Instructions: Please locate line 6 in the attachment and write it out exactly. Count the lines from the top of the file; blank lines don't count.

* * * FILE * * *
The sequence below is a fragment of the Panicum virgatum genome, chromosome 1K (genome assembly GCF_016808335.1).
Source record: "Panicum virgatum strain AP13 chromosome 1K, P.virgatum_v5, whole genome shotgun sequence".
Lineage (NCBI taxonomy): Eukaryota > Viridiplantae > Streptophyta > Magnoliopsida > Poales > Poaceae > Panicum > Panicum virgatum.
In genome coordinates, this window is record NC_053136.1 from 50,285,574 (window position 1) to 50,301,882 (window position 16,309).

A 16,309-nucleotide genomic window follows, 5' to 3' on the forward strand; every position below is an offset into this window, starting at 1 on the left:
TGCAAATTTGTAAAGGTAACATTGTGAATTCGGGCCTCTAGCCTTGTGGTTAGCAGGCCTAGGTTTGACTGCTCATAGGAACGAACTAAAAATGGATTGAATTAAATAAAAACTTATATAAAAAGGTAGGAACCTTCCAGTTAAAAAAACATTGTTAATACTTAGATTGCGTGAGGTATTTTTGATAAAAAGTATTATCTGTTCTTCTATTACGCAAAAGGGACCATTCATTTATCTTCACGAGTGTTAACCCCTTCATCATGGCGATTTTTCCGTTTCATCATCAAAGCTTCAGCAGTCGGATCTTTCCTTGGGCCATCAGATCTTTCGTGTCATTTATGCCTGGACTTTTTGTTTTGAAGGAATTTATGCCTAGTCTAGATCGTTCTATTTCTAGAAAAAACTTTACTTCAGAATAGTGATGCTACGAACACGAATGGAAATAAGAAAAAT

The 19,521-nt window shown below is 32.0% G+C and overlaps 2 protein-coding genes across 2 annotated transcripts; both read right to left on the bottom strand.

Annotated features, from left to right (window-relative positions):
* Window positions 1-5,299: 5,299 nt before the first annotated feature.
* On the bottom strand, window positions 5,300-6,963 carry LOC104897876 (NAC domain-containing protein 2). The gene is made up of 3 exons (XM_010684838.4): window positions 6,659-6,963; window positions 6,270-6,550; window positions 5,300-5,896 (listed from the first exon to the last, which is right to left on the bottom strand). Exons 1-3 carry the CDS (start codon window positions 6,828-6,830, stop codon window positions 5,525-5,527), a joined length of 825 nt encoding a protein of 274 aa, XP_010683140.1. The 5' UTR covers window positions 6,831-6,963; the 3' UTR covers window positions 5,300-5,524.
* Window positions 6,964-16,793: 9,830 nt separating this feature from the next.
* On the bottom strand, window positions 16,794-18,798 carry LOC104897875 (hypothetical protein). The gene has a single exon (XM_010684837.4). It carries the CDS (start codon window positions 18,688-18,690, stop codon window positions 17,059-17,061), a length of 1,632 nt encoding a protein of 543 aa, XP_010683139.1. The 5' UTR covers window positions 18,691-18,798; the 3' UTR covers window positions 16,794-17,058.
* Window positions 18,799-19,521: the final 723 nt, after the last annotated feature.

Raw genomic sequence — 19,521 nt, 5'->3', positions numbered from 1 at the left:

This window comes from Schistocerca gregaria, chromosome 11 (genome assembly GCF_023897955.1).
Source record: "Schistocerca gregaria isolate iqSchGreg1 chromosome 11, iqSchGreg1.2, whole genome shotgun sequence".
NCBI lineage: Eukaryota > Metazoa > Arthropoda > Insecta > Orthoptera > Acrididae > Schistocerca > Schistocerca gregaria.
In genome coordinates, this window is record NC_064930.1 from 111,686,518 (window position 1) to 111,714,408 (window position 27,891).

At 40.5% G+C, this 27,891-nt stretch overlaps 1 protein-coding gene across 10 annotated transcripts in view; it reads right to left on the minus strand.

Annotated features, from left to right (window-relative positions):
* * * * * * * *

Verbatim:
TGCAAATTTGTAAAGGTAACATTGTGAATTCGGGCCTCTAGCCTTGTGGTTAGCAGGCCTAGGTTTGACTGCTCATAGGAACGAACTAAAAATGGATTGAATTAAATAAAAACTTATATAAAAAGGTAGGAACCTTCCAGTTAAAAAAACATTGTTAATACTTAGATTGCGTGAGGTATTTTTGATAAAAAGTATTATCTGTTCTTCTATTACGCAAAAGGGACCATTCATTTATCTTCACGAGTGTTAACCCCTTCATCATGGCGATTTTTCCGTTTCATCATCAAAGCTTCAGCAGTCGGATCTTTCCTTGGGCCATCAGATCTTTCGTGTCATTTATGCCTGGACTTTTTGTTTTGAAGGAATTTATGCCTAGTCTAGATCGTTCTATTTCTAGAAAAAACTTTACTTCAGAATAGTGATGCTACGAACACGAATGGAAATAAGAAAAAT